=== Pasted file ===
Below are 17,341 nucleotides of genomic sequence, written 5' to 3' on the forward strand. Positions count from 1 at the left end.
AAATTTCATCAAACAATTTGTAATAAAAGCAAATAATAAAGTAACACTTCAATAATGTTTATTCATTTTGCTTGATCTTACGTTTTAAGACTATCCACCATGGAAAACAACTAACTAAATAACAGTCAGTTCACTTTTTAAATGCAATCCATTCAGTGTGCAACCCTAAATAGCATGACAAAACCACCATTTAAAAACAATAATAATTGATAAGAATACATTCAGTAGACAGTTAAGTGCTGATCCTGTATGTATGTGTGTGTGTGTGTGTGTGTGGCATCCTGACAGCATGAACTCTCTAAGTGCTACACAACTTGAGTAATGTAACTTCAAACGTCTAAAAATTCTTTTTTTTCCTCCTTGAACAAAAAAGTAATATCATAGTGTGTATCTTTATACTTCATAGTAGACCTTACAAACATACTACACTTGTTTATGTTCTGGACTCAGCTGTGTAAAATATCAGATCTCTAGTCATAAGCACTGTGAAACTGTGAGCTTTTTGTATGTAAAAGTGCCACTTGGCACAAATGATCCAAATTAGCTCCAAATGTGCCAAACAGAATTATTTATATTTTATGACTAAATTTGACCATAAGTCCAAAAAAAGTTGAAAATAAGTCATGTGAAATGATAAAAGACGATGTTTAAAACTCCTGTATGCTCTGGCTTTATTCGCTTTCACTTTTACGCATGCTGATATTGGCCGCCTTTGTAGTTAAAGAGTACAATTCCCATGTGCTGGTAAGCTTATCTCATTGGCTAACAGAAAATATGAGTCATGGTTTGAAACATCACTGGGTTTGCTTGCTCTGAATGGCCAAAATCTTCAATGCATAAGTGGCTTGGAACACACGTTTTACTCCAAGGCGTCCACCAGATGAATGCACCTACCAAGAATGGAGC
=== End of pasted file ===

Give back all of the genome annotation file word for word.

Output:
Below are 17,341 nucleotides of genomic sequence, written 5' to 3' on the forward strand. Positions count from 1 at the left end.
AAATTTCATCAAACAATTTGTAATAAAAGCAAATAATAAAGTAACACTTCAATAATGTTTATTCATTTTGCTTGATCTTACGTTTTAAGACTATCCACCATGGAAAACAACTAACTAAATAACAGTCAGTTCACTTTTTAAATGCAATCCATTCAGTGTGCAACCCTAAATAGCATGACAAAACCACCATTTAAAAACAATAATAATTGATAAGAATACATTCAGTAGACAGTTAAGTGCTGATCCTGTATGTATGTGTGTGTGTGTGTGTGTGTGGCATCCTGACAGCATGAACTCTCTAAGTGCTACACAACTTGAGTAATGTAACTTCAAACGTCTAAAAATTCTTTTTTTTCCTCCTTGAACAAAAAAGTAATATCATAGTGTGTATCTTTATACTTCATAGTAGACCTTACAAACATACTACACTTGTTTATGTTCTGGACTCAGCTGTGTAAAATATCAGATCTCTAGTCATAAGCACTGTGAAACTGTGAGCTTTTTGTATGTAAAAGTGCCACTTGGCACAAATGATCCAAATTAGCTCCAAATGTGCCAAACAGAATTATTTATATTTTATGACTAAATTTGACCATAAGTCCAAAAAAAGTTGAAAATAAGTCATGTGAAATGATAAAAGACGATGTTTAAAACTCCTGTATGCTCTGGCTTTATTCGCTTTCACTTTTACGCATGCTGATATTGGCCGCCTTTGTAGTTAAAGAGTACAATTCCCATGTGCTGGTAAGCTTATCTCATTGGCTAACAGAAAATATGAGTCATGGTTTGAAACATCACTGGGTTTGCTTGCTCTGAATGGCCAAAATCTTCAATGCATAAGTGGCTTGGAACACACGTTTTACTCCAAGGCGTCCACCAGATGAATGCACCTACCAAGAATGGAGC